Home > Insights > New guidance on licensing Standard Essential Patents

Author: Simon Kahn
19 July, 2015

The Court of Justice of the European Union (CJEU) has delivered its ruling in Case C – 170/13Huawei Technologies Co. Ltd v ZTE Corp., ZTE Deutschland GmbH. The ruling provides guidance for determining when an owner of a Standard Essential Patent (SEP) might breach competition law when bringing an infringement action against a third party. This guidance is likely to be significant both to companies that own SEPs and to companies wishing to enter markets that require conformance to standards.

Huawei Technologies Co. Ltd (‘Huawei’), one of the largest telecommunications equipment vendors in the world, brought a Patent infringement action against ZTE Corp. and ZTE Deutschland GmbH (‘ZTE’), a Chinese multinational telecommunications equipment vendor, in Germany in April 2011. Huawei alleged that ZTE infringed a European(DE) Patent, which relates to the standards for Long Term Evolution (LTE) – commonly known as LTE 4G.

The Patent relates to the LTE standards in such a way that it would inevitably be infringed by a technology operating in accordance with the LTE standards. Therefore, in 2009, Huawei declared the Patent to be a Standard Essential Patent (SEP). At the same time, they undertook to grant licences to third parties on Fair, Reasonable And Non-Discriminatory (FRAND) terms. Before the infringement action was brought, Huawei had been in licensing negotiations with ZTE, but no licence was agreed.

During the infringement proceedings, the Düsseldorf district court (Landgericht) referred a series of questions to the Court of Justice of the European Union (CJEU). The questions were intended to clarify the circumstances under which an owner of an SEP might abuse their dominant position in the market place, in breach of European competition laws, by bringing an infringement action against a third party.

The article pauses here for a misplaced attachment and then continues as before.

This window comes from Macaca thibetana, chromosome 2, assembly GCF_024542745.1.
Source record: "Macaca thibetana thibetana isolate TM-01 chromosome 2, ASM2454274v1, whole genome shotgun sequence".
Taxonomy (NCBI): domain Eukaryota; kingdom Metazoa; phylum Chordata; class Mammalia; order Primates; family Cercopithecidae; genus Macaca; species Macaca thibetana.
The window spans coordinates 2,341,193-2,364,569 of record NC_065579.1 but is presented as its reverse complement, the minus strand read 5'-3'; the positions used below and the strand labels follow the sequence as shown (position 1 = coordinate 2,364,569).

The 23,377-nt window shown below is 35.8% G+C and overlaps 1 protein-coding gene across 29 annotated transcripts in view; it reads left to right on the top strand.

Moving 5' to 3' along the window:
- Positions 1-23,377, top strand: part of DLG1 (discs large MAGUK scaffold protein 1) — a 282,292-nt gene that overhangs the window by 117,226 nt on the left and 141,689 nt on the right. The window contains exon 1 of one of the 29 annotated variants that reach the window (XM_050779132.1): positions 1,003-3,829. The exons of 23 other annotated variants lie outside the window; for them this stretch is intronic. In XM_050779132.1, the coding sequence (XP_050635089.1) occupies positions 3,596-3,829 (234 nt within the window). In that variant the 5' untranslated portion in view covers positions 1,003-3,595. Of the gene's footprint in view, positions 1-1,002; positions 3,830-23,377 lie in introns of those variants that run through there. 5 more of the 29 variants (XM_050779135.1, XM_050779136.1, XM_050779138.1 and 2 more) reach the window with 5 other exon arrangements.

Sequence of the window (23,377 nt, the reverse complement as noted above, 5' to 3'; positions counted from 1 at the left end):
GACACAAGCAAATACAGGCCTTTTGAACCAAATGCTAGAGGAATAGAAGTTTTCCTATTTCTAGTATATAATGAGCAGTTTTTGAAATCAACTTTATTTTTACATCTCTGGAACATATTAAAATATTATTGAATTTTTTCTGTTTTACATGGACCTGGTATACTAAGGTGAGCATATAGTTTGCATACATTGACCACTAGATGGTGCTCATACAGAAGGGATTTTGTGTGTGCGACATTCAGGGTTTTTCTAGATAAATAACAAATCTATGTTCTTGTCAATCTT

The recent ruling of the CJEU sets out the circumstances under which an SEP owner would not be considered to be abusing their dominant position. Firstly, the CJEU drew a distinction between infringement actions seeking an injunction prohibiting continued infringement or a recall of products, and infringement actions seeking the rendering of accounts and an award of damages.

The CJEU said that for infringement actions seeking the rendering of accounts or an award of damages, an SEP owner does not abuse its dominant position. This is because the action is in relation to past acts and therefore has no direct impact on competitor products appearing or remaining on the market.

The CJEU said that for infringement actions seeking a prohibitive injunction or recall of products, an SEP owner does not abuse its dominant position if:

• prior to the action, the SEP owner alerts the alleged infringer and, after the alleged infringer has expressed its willingness to conclude a licensing agreement on FRAND terms, provides a written offer for a licence on FRAND terms, specifying the royalty rate and the way in which it is to be calculated; and

• where the alleged infringer continues to use the SEP, the alleged infringer has not diligently responded to the offer of a licence, in accordance with recognised commercial practices in the field and in good faith.

The CJEU added that if an alleged infringer rejects an offer of a licence and still wishes to bring an abuse of dominant position action against the SEP owner, the alleged infringer must submit a counter-offer to the SEP owner. Furthermore, if that counter offer is rejected, the alleged infringer must provide appropriate security, for example a bank guarantee.

Finally, the CJEU also indicated that to assist in FRAND licensing negotiations, an independent third party may be consulted to determine a FRAND royalty rate. Unfortunately, however, no specific guidance was given on how to determine if an offer should be considered FRAND.

There is still some uncertainty for parties entering into licensing negotiations in respect of SEPs, particularly when determining if an offer should be considered FRAND. However, the ruling provides some useful guidance to SEP owners wishing to avoid abuse of dominant position actions being brought against them. Likewise, there is also useful guidance for potential infringers wishing to keep the option of bringing an abuse of dominant position action against the SEP owner. The ruling is therefore likely to have a significant impact on the way in which parties negotiate licences for SEPs in the future.

If you need further information please contact Simon Kahn or your usual Boult Wade Tennant adviser.

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Simon Kahn

Simon Kahn
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